Millennials and Gen Z are perhaps the most researched and profiled generations ever to live. Any survey regarding software always confirms their love for technology, translating into a readiness to switch to digitized versions of services quickly, including telehealth.
According to a Massachusetts medical center study, more than half of the people in the 18-29 age group prefer telemedicine to in-person visits (Fig. 2.) Since millennials now represent the largest generational slice of the workforce, healthcare organizations want to capitalize on their enthusiasm for telemedicine as well as inspire older employees to follow suit. Gen Z, arguably even more comfortable with technological solutions, is expected to drive the telehealth market even further once they assert themselves in the workplace. Figure 2. Usage of in-person and telehealth services
Restraining factors for telehealth business
Lack of skills in telemedicine services
One of the key restraining factors in telemedicine adoption is the lack of software development, implementation, and integration skills and expertise among healthcare organizations. The reasons for this include:
- The typical complexity of telehealth systems. The platforms are often comprised of multiple intricate components such as video conferencing tools, billing systems, etc. They also need to be integrated and synchronized with various applications already being used by a company.
- High safety requirements. Since telehealth deals with highly sensitive patient data, the engineers designing the systems must pay special attention to the security aspect. Namely, they must be adept at incorporating robust authentication, encryption, and protection mechanisms into the systems, which all require special expertise.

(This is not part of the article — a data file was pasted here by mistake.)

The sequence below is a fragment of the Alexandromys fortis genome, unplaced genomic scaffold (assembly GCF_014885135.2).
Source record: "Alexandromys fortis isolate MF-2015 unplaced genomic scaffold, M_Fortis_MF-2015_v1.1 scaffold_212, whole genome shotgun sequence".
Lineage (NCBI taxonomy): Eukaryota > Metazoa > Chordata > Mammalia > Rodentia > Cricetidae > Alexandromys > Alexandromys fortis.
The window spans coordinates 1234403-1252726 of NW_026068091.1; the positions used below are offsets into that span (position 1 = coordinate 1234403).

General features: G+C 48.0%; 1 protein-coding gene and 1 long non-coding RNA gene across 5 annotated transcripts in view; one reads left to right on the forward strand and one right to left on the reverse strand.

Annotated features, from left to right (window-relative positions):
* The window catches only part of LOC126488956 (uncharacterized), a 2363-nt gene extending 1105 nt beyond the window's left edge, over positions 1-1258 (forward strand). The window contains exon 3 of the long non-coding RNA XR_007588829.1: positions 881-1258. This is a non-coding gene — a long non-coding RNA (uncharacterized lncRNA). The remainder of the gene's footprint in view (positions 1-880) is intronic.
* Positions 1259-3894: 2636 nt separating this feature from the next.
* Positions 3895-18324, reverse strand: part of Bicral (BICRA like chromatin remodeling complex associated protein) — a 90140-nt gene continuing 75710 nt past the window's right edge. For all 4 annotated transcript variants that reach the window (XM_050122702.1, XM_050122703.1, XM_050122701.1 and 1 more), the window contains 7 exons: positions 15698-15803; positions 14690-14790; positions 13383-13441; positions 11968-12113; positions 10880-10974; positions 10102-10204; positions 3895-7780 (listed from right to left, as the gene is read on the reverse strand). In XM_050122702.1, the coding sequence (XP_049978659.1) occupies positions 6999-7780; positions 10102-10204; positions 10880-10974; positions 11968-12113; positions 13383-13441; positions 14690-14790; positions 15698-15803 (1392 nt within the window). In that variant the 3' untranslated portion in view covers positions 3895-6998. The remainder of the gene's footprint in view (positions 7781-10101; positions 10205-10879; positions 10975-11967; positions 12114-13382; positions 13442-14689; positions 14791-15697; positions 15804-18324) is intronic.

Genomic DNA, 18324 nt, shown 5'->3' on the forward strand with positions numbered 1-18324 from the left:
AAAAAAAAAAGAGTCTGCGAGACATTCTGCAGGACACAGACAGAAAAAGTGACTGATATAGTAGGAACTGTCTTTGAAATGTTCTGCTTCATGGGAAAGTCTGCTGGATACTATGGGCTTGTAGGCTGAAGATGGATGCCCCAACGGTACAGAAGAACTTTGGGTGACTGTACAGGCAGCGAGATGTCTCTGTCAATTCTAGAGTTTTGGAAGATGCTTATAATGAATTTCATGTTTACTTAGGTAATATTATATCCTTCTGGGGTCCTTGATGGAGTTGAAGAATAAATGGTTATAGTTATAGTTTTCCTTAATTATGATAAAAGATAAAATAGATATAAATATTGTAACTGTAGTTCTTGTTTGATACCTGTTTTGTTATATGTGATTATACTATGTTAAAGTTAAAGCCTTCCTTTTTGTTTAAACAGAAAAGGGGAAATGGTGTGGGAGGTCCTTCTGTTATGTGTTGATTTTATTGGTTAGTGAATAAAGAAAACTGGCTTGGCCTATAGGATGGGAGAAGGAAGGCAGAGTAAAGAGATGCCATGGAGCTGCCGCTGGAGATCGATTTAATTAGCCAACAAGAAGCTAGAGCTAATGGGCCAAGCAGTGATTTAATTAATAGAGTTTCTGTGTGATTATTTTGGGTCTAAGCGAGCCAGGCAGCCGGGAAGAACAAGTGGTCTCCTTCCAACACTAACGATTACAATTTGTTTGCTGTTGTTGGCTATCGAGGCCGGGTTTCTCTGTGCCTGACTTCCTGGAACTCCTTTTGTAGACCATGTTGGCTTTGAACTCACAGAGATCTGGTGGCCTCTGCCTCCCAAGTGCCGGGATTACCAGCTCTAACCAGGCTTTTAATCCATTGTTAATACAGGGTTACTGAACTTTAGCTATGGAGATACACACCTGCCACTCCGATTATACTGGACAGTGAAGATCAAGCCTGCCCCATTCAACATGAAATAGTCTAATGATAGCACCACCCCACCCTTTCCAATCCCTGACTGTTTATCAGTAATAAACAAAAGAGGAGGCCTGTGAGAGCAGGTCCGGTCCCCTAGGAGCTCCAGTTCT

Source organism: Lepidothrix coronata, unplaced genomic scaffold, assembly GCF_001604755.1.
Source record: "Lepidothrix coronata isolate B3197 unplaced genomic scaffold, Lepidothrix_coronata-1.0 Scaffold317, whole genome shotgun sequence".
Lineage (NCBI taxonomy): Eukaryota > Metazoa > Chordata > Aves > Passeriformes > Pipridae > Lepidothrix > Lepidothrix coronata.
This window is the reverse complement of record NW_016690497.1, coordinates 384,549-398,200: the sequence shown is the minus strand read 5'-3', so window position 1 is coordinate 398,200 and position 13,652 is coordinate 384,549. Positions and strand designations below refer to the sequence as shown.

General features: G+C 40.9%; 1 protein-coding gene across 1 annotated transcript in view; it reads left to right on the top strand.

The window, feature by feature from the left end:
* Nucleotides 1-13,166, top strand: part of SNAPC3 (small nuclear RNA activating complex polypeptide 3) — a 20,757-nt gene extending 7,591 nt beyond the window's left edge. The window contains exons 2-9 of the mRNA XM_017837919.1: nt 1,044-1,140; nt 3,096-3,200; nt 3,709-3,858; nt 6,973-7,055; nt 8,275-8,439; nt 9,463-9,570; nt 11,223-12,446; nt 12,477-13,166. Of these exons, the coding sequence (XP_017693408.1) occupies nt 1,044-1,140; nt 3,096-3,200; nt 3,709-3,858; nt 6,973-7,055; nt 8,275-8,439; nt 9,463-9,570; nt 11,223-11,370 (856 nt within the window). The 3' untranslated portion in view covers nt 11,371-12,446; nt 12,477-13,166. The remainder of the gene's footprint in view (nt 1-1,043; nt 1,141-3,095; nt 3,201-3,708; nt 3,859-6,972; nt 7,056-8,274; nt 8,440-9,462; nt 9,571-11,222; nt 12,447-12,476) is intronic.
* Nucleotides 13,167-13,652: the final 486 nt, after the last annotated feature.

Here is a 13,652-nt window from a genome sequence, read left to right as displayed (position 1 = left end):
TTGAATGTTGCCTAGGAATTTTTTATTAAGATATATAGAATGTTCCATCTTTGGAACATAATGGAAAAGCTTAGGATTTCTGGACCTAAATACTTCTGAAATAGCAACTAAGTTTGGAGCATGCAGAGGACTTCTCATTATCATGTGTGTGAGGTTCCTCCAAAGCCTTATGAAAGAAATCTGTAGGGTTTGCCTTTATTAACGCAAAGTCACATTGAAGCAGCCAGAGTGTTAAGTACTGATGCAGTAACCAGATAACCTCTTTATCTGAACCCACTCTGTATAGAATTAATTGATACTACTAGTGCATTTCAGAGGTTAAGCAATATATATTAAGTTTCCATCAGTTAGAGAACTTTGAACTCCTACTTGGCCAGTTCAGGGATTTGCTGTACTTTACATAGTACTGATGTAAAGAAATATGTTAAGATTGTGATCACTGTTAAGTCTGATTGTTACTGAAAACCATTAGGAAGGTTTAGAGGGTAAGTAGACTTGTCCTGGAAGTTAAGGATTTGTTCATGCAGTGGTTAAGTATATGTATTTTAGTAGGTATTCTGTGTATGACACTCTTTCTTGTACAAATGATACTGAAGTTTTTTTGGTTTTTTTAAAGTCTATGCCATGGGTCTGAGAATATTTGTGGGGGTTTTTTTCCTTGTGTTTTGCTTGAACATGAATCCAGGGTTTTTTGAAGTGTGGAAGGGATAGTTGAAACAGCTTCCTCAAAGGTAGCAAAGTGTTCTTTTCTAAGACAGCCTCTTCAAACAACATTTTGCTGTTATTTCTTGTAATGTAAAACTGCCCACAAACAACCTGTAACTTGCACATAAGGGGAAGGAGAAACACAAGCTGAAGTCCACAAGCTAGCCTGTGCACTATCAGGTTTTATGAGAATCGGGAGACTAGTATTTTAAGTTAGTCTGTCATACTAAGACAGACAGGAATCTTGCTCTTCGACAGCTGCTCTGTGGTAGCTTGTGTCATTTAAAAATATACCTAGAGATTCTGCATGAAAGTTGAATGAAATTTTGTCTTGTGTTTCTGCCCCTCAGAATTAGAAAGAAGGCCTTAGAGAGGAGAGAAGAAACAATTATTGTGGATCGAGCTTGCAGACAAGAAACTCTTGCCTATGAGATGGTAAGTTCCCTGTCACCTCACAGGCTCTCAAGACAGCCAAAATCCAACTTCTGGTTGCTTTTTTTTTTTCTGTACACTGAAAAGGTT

- Stringent regulations. Healthcare practices are subject to strict regulatory requirements such as those prescribed by the Health Insurance Portability and Accountability Act (HIPAA). Therefore, developing fully compliant systems requires specific healthcare industry knowledge on top of deep software development expertise.
Reliable connectivity is paramount when it comes to delivering timely and effective telehealth services. The minimum bandwidth required to ensure uninterrupted and efficient provision of services, as per The American Telehealth Association Practice Guidelines, is 384 Kbps. This can, therefore, present a significant challenge in low-and-middle-income countries and even in the poorer rural areas of developed countries where internet penetration might be lacking. However, since we’re now actively seeing both healthcare facilities and governments investing in virtual care programs and initiatives, this challenge is being addressed on several levels.
Why partner with a reliable and experienced software provider to build telemedicine solutions?
Figure 3. Example of a telemedicine solutions
Experience in telemedicine software engineering
This is the primary reason healthcare organizations often seek our assistance for their telemedicine projects – they require a service provider with substantial experience in telemedicine-specific platform engineering and a proven track record of relevant projects. So, if you’re also considering launching such an initiative, we recommend that you first ensure that the software company you may be partnering with possesses an intricate knowledge of healthcare workflows, and the specific challenges and barriers associated with virtual patient care. An added bonus would be their experience in designing sleek interfaces for healthcare apps, developing and optimizing video-conferencing platforms, and implementing features such as appointment scheduling, virtual monitoring, prescription management, etc.